What is an Ide anyway, and why should I be scared of it?
In Roman days, dates were calculated by counting back from three fixed points: Kalendae, the first day of a month (and the origin of the word calendar); Nonae, between the fifth and seventh days of a month; and Ides, between the 13th and 15th days of the month, and specifically on 15 March. Or today, in other words. These dates are believed to have been based on the phases of the moon. Kalendae was probably originally based on the first day of a new moon, Ides a full moon, and Nonae a half moon.
So, should you be worried today? Not really. The day had long been a day of religious observation in Ancient Rome (originally to celebrate the New Year, as the oldest Roman calendar began in March), but became infamous when Julius Caesar was assassinated on that date. Which was significant not just for the assassination for the man who at the time Dictator Perpetuo (Dictator in Perpetuity) of the Roman Republic, but for the fact that the assassination was one of the key events in the end of the Roman Republic and the riseof the Roman Empire.
Caesar actually contributed quite a bit to the English language. The phrase to cross the Rubicon, meaning to pass a point of no return, refers to his decision to march across the Rubicon River, in an act of defiance after he had been ordered to return to Rome. He may also have said Alea iacta est (The die is cast) as they crossed the river. And a few years before then, after a short and decisive victory at the Battle of Zela, he apparently uttered the following in the Senate: Veni, vidi, vici (the pithy I came, I saw, I conquered, which is even pithier in the origin Latin).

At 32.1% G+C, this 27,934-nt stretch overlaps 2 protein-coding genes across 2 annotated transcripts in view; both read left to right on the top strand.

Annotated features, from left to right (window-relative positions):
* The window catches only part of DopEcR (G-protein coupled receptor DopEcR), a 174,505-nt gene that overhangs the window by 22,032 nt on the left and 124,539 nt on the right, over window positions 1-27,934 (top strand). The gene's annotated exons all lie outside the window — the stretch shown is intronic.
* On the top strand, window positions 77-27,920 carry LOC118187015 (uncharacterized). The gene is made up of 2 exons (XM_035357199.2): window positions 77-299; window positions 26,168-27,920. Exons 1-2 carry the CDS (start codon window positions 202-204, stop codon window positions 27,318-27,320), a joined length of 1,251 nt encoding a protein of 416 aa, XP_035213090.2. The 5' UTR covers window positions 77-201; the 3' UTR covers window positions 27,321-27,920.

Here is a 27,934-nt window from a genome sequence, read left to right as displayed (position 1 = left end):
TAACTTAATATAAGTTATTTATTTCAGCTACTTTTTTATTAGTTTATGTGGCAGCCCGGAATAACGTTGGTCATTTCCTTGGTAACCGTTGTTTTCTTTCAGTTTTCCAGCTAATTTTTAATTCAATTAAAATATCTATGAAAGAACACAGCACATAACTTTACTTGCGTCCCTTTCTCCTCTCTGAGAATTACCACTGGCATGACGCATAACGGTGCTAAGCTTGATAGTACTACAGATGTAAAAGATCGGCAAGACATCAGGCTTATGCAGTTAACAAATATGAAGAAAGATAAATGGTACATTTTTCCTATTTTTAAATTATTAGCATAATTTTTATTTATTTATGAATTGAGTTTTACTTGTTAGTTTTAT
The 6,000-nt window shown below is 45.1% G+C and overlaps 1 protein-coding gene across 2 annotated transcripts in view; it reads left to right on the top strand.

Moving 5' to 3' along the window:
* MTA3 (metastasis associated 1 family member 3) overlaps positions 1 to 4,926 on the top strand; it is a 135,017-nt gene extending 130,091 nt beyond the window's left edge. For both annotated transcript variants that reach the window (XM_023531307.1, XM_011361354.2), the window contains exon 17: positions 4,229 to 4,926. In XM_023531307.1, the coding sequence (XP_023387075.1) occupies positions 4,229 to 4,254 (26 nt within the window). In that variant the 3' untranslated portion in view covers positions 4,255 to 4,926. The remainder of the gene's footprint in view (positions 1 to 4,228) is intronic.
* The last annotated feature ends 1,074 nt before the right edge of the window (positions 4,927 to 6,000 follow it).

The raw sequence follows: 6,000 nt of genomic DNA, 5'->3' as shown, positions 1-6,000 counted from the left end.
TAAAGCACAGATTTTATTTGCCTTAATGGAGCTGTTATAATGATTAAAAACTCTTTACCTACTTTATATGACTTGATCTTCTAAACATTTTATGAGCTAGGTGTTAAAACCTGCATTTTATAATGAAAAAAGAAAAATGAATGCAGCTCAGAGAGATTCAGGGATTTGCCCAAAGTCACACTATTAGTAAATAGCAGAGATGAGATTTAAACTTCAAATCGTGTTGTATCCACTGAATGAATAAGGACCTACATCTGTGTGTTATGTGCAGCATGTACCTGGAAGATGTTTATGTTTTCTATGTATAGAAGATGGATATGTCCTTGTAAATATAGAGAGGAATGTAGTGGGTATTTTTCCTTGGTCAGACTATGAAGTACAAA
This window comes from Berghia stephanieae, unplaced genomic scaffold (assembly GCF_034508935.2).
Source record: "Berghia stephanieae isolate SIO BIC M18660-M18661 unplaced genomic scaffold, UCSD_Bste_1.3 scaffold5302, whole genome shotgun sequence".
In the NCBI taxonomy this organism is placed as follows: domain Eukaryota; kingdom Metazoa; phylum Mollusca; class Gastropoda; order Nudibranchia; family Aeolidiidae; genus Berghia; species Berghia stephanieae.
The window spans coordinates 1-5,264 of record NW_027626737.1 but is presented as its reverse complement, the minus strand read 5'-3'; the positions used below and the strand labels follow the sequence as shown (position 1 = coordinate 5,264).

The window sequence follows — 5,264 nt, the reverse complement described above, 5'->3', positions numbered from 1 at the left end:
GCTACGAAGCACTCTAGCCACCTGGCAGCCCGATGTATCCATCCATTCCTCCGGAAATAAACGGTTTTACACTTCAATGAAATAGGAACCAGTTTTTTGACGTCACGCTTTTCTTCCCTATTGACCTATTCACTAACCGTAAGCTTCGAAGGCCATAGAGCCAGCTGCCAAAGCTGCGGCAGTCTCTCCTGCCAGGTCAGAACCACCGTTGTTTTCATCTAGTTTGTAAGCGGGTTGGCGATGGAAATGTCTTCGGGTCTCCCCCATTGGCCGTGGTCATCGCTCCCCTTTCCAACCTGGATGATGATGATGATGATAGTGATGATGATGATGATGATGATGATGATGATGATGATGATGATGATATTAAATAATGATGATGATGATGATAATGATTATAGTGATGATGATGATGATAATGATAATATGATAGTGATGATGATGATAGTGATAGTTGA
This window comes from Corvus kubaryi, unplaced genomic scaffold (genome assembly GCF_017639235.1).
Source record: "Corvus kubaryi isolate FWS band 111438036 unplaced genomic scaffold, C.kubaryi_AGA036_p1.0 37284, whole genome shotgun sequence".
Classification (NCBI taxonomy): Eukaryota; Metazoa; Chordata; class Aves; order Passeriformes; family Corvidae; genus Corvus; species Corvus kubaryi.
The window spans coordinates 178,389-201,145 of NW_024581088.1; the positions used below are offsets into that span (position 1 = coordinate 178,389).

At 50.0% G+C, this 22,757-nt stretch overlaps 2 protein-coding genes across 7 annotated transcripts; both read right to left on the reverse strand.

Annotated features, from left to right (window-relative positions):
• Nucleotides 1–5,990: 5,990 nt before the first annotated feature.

The most common word directly inspired by Caesar is July. The month was named after him as it was the month of his birth. Which I think officially makes you A Big Deal. (August was named after his grandnephew and adopted son Gaius Octavian, later known as Caesar Augustus).
And of course there’s Et tu, Brute? which comes from Shakespeare’s play Julius Caesar. Caesar’s last words before his death in the play, they express shock at the involvement of his friend Marcus Brutus, and are still used today (usually somewhat ironically) to express disappointment in a similar betrayal. There’s no evidence that Caesar actually said this though, so it’s probably entirely Shakespeare’s invention.
And most sadly for Caesar, he had nothing to do with the Caesar Salad, which is named after Caesar Cardini, the Italian immigrant restaurateur who created it and served it in his restaurants in the US.
So while Julius Caesar probably never said Et tu, Brute? or wowed his friends with his new salad, he would still probably be fairly satisfied with his contribution to the English language. Once he got over the fact that no-one speaks Latin anymore.